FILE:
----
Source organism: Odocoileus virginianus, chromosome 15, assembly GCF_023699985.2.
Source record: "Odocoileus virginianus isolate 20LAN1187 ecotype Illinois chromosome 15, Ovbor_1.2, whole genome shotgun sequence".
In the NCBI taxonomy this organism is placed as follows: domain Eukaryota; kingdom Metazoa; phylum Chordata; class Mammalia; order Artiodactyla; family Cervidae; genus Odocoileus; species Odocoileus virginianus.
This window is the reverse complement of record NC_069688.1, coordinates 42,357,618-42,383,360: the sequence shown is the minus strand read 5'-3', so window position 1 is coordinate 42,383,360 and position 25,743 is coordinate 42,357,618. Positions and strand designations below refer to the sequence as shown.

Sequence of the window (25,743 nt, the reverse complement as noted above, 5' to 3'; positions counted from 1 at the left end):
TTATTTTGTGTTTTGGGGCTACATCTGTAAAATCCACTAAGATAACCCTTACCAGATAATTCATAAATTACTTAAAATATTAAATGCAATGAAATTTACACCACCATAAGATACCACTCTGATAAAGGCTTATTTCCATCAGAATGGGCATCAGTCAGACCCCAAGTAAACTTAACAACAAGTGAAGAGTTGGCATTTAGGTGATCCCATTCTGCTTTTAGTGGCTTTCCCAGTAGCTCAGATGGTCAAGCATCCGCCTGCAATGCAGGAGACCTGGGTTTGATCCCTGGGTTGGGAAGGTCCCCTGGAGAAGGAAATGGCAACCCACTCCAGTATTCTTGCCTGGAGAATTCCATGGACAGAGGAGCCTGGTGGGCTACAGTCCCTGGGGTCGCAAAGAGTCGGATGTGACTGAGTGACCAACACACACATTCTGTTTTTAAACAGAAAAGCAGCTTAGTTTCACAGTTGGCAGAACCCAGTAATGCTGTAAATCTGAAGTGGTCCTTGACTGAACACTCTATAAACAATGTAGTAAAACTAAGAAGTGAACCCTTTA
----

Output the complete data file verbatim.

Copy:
Source organism: Odocoileus virginianus, chromosome 15, assembly GCF_023699985.2.
Source record: "Odocoileus virginianus isolate 20LAN1187 ecotype Illinois chromosome 15, Ovbor_1.2, whole genome shotgun sequence".
In the NCBI taxonomy this organism is placed as follows: domain Eukaryota; kingdom Metazoa; phylum Chordata; class Mammalia; order Artiodactyla; family Cervidae; genus Odocoileus; species Odocoileus virginianus.
This window is the reverse complement of record NC_069688.1, coordinates 42,357,618-42,383,360: the sequence shown is the minus strand read 5'-3', so window position 1 is coordinate 42,383,360 and position 25,743 is coordinate 42,357,618. Positions and strand designations below refer to the sequence as shown.

Sequence of the window (25,743 nt, the reverse complement as noted above, 5' to 3'; positions counted from 1 at the left end):
TTATTTTGTGTTTTGGGGCTACATCTGTAAAATCCACTAAGATAACCCTTACCAGATAATTCATAAATTACTTAAAATATTAAATGCAATGAAATTTACACCACCATAAGATACCACTCTGATAAAGGCTTATTTCCATCAGAATGGGCATCAGTCAGACCCCAAGTAAACTTAACAACAAGTGAAGAGTTGGCATTTAGGTGATCCCATTCTGCTTTTAGTGGCTTTCCCAGTAGCTCAGATGGTCAAGCATCCGCCTGCAATGCAGGAGACCTGGGTTTGATCCCTGGGTTGGGAAGGTCCCCTGGAGAAGGAAATGGCAACCCACTCCAGTATTCTTGCCTGGAGAATTCCATGGACAGAGGAGCCTGGTGGGCTACAGTCCCTGGGGTCGCAAAGAGTCGGATGTGACTGAGTGACCAACACACACATTCTGTTTTTAAACAGAAAAGCAGCTTAGTTTCACAGTTGGCAGAACCCAGTAATGCTGTAAATCTGAAGTGGTCCTTGACTGAACACTCTATAAACAATGTAGTAAAACTAAGAAGTGAACCCTTTA